The Out of Town Jew

Family, Judaism, and Travel.

Bozeman, Montana – The Best Place

I hear the question often come up of “where can I, as a Jew, live that is not expensive and is outside of any city”. Since it is a well-kept secret, every Montanan is going to dislike what I’m about to say, but…

Ladies and gentlemen, I give you: BOZEMAN, MONTANA!

 

Maybe I’m a little partial to the state of Montana, since I was born and raised there. But there is a reason that it’s called “the last best place”. Bozeman is a beautiful area, beyond words that you must experience it for yourself.

 

It is home of Montana State University (go Cats!) and many year-round outdoor activities, the economy is vibrant, and it is a tech-savvy, highly educated city that is constantly growing.

 

Bozeman has shown up on many top lists of places to live, such as Time, Men’s Journal, and Livability.

 

  1. According to livability, the medium home price right now is around $260,000. In most cities houses cost a lot more and you’ll get way less of a house and yard. Take a look on Zillow at some of the houses for sale right now.

 

  1. The average commute time is 13 minutes. Unless you are able to work from home, how can you beat that commute? This also means that while there may not be as many stores as a city, you can get to the store without traveling 30 minutes, or more, both ways.

 

  1. A lot of mountain towns are picturesque but none compare to Bozeman. And nearby, are some pretty beautiful small towns. Big Sky is an hour south, and Yellowstone park 90 minutes south. Blue-ribbon fly-fishing rivers, the Gallatin, the Madison, and the Yellowstone are also a short drive away.

 

  1. Bozeman has become a booming hub for high-tech companies and entrepreneurs. If you’re not a techie, there’s still good news. Right now, unemployment rate is only 2% and job growth 3.29%.

 

  1. There are so many outdoor activities available to Bozemanites. Hiking, fly-fishing, skiing, cross-country skiing, golfing, camping… I’m sure I’m forgetting something.

 

  1. In regards to Judaism, Bozeman is the home of one of the two Chabads, the only Orthodox Shuls in the whole state. Soon to also include a Jewish Community Campus.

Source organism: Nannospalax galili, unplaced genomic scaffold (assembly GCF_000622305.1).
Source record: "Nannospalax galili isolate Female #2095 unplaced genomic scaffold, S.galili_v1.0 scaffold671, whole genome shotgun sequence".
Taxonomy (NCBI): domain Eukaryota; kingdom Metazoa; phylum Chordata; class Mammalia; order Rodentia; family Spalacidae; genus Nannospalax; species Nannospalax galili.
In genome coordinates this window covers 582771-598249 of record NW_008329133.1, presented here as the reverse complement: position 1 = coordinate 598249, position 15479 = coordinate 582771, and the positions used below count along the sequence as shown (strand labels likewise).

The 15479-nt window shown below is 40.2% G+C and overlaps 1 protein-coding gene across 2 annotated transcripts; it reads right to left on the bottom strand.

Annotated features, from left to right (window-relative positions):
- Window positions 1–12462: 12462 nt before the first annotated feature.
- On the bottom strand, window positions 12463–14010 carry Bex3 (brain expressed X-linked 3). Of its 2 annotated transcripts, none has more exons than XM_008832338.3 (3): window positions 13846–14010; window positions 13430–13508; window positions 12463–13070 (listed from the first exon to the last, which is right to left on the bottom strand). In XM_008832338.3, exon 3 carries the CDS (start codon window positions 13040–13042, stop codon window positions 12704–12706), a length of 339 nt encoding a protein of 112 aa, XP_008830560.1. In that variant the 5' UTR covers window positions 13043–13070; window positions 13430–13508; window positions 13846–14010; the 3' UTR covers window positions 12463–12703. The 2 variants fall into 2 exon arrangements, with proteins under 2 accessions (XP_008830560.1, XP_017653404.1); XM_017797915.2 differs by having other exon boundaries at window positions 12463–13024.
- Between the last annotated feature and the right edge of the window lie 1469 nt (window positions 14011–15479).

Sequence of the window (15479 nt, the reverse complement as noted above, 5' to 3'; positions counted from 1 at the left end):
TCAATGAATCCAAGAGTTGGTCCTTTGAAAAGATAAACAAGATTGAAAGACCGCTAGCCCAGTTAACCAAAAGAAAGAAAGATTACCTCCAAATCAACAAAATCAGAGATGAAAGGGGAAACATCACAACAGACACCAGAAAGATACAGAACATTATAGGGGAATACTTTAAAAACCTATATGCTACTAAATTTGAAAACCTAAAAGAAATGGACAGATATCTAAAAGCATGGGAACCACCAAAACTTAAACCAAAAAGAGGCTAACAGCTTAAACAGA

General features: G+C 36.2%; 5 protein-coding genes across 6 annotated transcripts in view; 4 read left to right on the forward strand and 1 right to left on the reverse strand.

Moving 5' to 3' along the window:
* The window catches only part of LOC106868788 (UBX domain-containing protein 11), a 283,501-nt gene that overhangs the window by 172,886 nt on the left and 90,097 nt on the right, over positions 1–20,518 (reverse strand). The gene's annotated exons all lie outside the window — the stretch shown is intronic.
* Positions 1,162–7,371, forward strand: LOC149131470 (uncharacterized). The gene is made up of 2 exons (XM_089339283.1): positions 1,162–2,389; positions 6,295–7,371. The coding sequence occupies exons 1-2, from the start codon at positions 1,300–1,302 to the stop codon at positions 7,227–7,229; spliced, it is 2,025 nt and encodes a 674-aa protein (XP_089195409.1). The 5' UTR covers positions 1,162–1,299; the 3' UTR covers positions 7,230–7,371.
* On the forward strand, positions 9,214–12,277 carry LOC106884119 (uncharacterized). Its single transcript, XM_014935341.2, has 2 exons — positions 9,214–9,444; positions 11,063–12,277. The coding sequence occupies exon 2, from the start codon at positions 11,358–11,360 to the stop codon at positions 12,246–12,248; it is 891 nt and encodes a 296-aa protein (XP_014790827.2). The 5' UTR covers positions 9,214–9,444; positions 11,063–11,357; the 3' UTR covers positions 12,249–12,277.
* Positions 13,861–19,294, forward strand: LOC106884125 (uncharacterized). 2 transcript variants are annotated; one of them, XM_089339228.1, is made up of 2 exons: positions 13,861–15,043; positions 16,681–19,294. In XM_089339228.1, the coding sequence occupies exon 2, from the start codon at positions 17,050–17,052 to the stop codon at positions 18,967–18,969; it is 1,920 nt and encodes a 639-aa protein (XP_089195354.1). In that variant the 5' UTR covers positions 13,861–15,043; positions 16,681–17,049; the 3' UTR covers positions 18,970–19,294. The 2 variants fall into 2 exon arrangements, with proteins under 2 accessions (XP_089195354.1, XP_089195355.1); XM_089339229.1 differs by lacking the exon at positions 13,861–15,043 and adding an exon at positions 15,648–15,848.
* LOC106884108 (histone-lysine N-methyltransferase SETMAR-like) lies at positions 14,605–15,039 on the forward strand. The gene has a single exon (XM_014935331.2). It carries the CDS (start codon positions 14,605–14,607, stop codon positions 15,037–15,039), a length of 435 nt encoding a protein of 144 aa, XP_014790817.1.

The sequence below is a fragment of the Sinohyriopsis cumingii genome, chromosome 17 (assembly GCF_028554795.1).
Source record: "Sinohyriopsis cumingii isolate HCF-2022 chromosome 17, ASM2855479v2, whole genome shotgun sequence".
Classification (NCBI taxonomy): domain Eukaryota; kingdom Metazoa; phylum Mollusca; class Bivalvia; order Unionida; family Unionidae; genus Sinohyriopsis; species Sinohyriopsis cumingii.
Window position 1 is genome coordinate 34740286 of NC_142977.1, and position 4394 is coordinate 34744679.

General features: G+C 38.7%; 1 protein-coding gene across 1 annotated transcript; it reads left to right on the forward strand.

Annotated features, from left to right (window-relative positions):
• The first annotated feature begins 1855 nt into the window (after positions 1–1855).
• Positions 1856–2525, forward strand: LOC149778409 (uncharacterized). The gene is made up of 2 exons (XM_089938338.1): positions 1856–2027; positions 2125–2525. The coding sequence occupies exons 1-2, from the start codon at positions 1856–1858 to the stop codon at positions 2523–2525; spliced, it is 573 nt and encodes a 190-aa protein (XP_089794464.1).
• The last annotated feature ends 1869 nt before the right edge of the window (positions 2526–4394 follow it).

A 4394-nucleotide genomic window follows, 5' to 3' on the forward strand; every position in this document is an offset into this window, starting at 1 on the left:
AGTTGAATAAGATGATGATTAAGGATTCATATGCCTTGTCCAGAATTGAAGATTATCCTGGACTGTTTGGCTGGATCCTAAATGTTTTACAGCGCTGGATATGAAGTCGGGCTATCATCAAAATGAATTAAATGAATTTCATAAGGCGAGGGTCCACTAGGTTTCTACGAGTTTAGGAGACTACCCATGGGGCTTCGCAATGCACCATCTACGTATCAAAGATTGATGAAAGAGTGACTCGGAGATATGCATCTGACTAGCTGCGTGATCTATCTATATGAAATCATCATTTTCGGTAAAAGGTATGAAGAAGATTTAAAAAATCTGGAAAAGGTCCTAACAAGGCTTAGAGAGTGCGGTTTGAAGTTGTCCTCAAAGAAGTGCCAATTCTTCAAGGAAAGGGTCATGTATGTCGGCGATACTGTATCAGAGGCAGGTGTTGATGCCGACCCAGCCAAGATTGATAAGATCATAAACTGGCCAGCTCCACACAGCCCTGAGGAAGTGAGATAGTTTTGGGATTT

The shul is run by Rabbi and Rebbetzin Bruk, who are 2 incredible, wise, warm and welcoming individuals. And their whole family emanates joy and yiddishkeit. I can’t speak enough about how amazing this family is so you’ll really just have to visit for yourself.

 

Unfortunately though, if you have young children this may be a difficult place to live as a Jew right now. There is no eruv and no Jewish schools. There is limited kosher food, although when we lived there there was a very small frozen section at Albertsons. But if we can all bind together and get 10 families to move then maybe we could make it work.

 

Can you tell why this is my dream place to live?

 

So, who’s ready to start the move?

1 Comment

  1. When we drive through Bozeman on our way from Kansas City to Seattle, I was overwhelmed by the beauty…. as a human, not as a Jew. Then again, we didn’t get to meet Rabbi Bruk until years later. As the only Jewish kids in my school (other than my youngest sister), I understand that home is where the heart is…. But that doesn’t make it Homeland. Look forward. Where will our Jewish children, grandchildren and great grandchildren call “home”? The entire world is covered in beauty and inhabited by amazing people (including Chabad). For us out of town Jews, where will we find Jews living in a couple generations? I humbly encourage saving out of town locations for vacations and family reunions… For the sake of our children’s, and our People’s, future.

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